by Christopher D. Lee, Ph.D., SPHR
Some might have the philosophy that they ‘hire only the best and the brightest.’ This is both shortsighted and a fallacy. The best teams, units, and organizations have a mixture of complementary talents. This was covered in detail as a basic diversity principle in the earlier blog post called “Diversity is a Talent Philosophy.” Second, how would anyone know everyone and also have the divine discernment to identify who is indeed ‘the best?’ The truth is — and research shows — the best is often based upon a group of preconceived notions, assumptions, potential biases, or a series of preferences.
The selection of ‘best’ should be contextual and based upon an organization’s needs. Different needs create unique selection criteria, which then weigh candidate backgrounds against a rubric of relatedness to the institution’s needs, not some universal criteria that one candidate is somehow better than all candidates on every qualifying dimension. Too often, one’s alma mater is a proxy — in the worse possible way — for a whole series of qualitative factors. No candidate is inherently ‘best.’ They are only ‘best’ in relation to a certain set of criteria. These criteria should be objective, job-related, and consistent with the mission, values, operating style, culture, and goals of the unit/organization selecting them.
I have argued — only half-jokingly — in workshops delivered to various colleges and universities over the past decade that the conception of ‘best’ is not a meritocracy but a ‘meriworkracy.’ That is, the ‘best’ is really the best person we know of within our own network (Merit+Network). Organizations that are smart enough to hire executive search consultants know this intuitively. Search firms extend institutions’ reach, have a far wider network, and go looking for talent in previously unknown places. When the philosophy of who is ‘best’ is those we have heard of, it makes a mockery of the idea of merit. The best and brightest aren’t all from schools in the Northeast or on the West Coast.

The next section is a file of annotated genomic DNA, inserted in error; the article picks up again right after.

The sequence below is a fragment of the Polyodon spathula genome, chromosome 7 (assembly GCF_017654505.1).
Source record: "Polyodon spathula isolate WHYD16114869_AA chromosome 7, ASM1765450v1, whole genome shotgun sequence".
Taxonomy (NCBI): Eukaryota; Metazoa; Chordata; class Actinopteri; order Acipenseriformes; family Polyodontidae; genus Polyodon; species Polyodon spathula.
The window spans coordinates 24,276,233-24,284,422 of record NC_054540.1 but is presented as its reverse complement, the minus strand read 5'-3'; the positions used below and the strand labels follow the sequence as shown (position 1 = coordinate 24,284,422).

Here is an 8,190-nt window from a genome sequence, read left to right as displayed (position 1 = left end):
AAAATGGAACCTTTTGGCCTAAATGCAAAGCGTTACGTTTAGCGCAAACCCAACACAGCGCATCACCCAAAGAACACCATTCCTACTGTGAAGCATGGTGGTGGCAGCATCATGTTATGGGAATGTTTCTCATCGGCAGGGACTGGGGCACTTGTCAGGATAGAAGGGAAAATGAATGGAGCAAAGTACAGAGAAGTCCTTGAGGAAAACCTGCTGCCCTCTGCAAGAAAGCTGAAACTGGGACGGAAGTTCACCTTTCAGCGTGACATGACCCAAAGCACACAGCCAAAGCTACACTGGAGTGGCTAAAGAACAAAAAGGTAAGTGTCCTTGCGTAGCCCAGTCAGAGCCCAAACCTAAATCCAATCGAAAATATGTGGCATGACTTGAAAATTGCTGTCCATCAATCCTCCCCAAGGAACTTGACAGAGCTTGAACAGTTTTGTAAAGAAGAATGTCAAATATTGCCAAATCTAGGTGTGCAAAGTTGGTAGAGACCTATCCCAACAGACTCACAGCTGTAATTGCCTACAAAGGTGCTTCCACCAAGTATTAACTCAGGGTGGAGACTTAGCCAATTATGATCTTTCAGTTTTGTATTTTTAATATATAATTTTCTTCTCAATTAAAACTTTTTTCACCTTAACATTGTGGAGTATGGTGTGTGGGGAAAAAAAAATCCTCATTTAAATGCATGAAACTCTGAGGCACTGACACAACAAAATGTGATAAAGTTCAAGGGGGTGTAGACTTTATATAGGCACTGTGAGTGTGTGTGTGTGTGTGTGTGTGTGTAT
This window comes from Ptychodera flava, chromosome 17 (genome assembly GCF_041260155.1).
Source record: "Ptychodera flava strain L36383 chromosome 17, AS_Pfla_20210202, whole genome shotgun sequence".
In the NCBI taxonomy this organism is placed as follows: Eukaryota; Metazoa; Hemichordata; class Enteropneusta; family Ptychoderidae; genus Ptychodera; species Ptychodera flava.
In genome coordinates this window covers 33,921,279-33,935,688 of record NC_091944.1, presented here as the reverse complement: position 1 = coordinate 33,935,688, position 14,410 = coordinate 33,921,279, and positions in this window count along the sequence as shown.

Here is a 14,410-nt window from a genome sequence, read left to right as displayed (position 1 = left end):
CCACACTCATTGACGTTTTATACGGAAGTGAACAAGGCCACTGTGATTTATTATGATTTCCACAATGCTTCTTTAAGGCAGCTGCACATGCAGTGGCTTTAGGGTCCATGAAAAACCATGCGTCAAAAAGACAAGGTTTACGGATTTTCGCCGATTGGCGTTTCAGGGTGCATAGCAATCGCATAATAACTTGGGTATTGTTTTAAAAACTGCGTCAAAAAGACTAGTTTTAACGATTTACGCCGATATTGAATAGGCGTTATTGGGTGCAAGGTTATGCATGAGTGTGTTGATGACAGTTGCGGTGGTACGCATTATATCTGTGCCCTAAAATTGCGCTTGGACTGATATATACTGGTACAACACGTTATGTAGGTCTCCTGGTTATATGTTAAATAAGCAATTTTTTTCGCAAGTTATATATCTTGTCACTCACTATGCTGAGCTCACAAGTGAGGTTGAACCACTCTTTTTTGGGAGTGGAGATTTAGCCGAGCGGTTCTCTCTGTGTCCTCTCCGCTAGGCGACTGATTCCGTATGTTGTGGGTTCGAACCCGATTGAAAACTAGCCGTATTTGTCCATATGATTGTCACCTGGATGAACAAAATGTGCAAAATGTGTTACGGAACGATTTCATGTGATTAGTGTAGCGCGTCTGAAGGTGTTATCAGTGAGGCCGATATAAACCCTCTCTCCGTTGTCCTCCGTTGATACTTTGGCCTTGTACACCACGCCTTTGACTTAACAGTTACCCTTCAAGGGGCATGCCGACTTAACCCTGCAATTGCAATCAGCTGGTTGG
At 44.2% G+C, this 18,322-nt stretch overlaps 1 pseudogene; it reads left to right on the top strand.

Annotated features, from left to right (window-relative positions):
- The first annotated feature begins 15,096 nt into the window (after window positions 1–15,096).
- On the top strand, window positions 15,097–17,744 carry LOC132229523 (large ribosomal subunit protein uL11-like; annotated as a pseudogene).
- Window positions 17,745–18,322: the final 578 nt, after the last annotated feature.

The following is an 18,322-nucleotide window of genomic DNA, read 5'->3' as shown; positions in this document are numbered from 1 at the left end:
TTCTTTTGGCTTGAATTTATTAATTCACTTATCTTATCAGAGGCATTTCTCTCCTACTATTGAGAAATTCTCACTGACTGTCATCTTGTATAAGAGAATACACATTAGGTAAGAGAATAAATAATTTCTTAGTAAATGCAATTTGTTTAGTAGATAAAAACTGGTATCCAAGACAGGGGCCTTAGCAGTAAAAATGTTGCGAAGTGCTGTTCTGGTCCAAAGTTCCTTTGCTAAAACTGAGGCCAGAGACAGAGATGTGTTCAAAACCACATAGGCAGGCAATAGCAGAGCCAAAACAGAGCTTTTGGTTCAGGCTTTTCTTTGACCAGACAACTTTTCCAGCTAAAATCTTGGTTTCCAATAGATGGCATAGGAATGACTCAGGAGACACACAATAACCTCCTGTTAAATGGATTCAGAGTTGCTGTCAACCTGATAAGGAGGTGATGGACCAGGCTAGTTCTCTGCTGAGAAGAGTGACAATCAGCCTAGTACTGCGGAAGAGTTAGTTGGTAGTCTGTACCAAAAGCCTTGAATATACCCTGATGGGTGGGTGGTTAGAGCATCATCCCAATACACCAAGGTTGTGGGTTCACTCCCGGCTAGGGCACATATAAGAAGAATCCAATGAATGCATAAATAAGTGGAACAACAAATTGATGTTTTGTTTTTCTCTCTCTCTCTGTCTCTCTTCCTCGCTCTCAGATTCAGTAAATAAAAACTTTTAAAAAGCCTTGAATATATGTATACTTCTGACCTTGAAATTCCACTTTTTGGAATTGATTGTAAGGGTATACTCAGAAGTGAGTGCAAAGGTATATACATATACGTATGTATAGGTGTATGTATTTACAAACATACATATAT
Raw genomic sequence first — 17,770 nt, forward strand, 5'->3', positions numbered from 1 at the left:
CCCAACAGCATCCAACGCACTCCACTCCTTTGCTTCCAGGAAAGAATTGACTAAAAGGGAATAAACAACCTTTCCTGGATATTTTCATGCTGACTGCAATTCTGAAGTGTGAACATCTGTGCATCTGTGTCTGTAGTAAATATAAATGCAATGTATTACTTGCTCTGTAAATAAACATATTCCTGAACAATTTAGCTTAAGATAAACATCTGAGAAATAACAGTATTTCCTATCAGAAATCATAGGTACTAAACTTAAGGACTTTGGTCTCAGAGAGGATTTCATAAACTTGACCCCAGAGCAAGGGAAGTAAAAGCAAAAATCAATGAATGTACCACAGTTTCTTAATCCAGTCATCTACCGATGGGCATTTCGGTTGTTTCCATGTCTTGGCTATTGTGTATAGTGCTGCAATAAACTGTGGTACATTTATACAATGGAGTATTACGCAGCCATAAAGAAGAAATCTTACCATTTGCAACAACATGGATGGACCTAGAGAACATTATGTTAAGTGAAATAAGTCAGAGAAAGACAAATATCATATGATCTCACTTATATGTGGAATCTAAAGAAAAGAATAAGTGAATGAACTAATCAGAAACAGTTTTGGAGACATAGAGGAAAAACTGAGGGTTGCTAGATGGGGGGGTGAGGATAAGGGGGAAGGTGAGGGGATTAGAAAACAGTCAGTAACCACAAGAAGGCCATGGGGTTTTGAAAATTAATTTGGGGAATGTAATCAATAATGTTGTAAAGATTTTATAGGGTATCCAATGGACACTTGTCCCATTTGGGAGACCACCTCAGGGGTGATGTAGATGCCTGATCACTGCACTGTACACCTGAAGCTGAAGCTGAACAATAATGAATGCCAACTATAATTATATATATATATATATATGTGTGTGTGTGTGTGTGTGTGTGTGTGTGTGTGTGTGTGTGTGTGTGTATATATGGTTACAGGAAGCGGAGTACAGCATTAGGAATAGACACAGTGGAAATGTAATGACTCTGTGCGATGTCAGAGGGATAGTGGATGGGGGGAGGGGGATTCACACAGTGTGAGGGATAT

Some talent philosophies advantage those who are closest to the institution in literal and figurative ways. Alumni are valued over others. Knowing someone who works at the institution, relatives of key personnel, and those who are referred by someone who is known to us also receive favor. While these philosophies are not always overt, stated, or in policy, they still tip the scales of who is supposedly ‘best qualified’ in ways that are deleteriously prejudicial. Those from the same geographical region are almost always perceived to be a good fit. Many institutions have written policies that give internal candidates for staff positions preferential treatment. Faculty hiring is often shrouded in the illusion of meritocracy, yet spousal hires, cliques from particular institutions, and preferences for those most similar to us expose the often indefensible argument that the selection process is not a human process — naturally flawed by the emotions of human judgment, homophily, in-group/out-group dynamics, and simple political maneuvering by members of a search committee.
Other talent philosophies are discipline related. Those who prefer classic vs. neo-classic theories might assert their preferences when candidates are evaluated without a full regard for curricular needs. The long and short of it is that there are many philosophical points of view that press upon the selection process. Diversity is a worthy factor for consideration for countless, untold reasons. Unfortunately, diversity has been caught up in perceived cultural wars and is now viewed with skepticism. Nonetheless, it is hard to argue against Thomas Jefferson’s original notion of a ‘broad liberal education.’ In a Jeffersonian worldview, an education that does not include a wide array of topics, across culture, creed, religion, science, and subject matter is not a complete education at all. Therefore, we should seek out those who can bring these valuable perspectives and experiences to the classroom and hallways of our institutions.
Diversity is an overarching talent philosophy. It acknowledges that there is value, complementariness, synergism, creativity, richness, and positive outcomes associated with the ideas and principles it represents. It is, therefore, an imperative to use diversity as a governing philosophy when considering the talents, perspectives, experiences, and capabilities that candidates might bring to one’s institution. One’s philosophy guides one’s thinking, practice, and methods. If our way of thinking is outmoded, outdated, or narrow, then we will falsely assume that only scholars and practitioners of a particular hue, ilk, or geography are the best. In doing so, we blindly, and sometimes intentionally, reject the realities before us — that a broad liberal education requires variety and the diversity of experience, skill, and perspective that comes from different peoples.